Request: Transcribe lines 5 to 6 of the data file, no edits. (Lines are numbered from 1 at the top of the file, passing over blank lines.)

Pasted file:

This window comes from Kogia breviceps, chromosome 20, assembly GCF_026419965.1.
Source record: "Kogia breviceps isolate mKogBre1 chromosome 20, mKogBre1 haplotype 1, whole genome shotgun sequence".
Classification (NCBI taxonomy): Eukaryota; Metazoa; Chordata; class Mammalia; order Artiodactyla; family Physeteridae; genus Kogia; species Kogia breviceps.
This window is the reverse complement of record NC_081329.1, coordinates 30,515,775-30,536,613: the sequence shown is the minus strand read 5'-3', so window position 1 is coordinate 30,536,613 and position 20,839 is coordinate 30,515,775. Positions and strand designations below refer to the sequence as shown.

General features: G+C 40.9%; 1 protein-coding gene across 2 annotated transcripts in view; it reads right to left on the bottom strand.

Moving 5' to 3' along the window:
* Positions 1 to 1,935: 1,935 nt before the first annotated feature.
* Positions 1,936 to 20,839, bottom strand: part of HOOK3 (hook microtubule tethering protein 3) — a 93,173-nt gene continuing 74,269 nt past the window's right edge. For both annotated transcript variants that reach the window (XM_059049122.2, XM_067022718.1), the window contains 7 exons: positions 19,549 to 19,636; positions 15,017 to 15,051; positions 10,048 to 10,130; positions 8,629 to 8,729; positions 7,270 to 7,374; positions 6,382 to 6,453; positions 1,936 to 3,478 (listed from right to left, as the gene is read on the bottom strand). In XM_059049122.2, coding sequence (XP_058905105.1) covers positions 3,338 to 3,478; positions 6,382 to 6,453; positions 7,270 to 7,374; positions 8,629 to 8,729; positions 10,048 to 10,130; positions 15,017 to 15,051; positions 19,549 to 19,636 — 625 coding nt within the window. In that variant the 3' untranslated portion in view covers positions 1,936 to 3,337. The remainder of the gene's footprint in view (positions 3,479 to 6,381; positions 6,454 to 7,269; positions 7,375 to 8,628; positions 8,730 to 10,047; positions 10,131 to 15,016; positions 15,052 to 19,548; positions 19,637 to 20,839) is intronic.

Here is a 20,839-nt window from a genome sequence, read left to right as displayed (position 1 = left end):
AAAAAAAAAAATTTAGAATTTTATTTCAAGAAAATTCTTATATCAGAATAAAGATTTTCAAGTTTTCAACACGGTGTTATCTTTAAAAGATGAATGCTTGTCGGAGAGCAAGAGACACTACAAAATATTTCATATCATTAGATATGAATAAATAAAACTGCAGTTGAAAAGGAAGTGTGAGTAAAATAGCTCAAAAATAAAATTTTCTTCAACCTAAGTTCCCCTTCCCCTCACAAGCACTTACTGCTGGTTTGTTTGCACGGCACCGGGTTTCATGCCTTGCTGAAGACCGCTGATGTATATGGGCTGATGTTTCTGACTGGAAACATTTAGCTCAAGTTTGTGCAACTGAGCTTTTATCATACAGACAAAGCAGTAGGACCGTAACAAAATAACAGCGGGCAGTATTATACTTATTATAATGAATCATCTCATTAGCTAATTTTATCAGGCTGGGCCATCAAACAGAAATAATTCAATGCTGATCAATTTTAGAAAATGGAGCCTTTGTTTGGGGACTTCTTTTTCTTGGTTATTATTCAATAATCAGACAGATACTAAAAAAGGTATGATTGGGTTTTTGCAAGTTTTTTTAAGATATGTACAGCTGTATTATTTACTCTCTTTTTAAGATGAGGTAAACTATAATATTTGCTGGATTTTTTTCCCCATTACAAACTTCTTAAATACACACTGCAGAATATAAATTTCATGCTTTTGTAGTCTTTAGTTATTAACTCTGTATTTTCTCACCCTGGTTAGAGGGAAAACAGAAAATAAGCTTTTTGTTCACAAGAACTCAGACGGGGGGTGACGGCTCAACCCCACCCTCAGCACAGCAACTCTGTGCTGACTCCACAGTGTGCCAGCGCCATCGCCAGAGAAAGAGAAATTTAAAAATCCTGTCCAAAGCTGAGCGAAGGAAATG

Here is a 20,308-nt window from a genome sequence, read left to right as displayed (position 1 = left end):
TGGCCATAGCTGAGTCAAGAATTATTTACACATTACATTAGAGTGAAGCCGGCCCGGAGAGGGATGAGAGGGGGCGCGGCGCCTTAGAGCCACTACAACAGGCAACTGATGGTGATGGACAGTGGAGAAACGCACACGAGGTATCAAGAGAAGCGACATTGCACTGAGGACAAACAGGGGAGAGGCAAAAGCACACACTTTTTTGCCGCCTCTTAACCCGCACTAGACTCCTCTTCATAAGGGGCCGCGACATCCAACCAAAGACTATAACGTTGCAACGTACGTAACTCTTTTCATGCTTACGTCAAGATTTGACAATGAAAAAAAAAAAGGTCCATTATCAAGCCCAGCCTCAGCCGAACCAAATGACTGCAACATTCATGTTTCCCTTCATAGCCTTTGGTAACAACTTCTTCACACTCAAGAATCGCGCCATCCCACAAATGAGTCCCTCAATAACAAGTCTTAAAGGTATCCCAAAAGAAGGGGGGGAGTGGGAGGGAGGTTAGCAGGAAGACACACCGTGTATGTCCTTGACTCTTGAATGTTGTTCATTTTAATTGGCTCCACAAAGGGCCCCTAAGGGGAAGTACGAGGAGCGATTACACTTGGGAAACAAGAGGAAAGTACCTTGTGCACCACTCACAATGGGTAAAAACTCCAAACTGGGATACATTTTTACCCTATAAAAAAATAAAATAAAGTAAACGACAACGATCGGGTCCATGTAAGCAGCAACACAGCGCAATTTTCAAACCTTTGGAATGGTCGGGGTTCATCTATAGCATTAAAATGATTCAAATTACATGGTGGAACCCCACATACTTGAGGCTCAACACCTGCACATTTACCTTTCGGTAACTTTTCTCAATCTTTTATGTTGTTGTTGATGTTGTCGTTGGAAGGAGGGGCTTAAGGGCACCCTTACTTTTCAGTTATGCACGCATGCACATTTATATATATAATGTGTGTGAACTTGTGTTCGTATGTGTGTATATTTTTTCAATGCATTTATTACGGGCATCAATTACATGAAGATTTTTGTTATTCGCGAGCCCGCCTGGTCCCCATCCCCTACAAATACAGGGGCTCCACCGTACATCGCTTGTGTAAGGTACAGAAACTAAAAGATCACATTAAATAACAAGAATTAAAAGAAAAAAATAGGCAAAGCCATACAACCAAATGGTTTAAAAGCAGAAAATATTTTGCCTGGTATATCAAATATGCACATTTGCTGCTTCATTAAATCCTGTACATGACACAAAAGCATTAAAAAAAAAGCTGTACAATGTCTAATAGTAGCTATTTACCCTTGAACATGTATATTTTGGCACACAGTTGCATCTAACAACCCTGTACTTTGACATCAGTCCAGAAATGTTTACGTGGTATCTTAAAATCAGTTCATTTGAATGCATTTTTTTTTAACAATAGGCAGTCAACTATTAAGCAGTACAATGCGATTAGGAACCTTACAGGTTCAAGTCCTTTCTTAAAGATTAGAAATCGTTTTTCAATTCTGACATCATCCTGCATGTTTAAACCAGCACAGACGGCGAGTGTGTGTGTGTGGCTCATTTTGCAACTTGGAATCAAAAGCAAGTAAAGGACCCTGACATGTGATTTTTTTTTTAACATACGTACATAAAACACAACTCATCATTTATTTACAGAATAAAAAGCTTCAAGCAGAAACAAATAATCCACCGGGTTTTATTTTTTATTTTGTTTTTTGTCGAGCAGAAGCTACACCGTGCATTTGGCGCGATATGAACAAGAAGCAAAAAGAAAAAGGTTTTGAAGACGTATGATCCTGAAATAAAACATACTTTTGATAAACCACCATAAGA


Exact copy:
General features: G+C 40.9%; 1 protein-coding gene across 2 annotated transcripts in view; it reads right to left on the bottom strand.

Moving 5' to 3' along the window: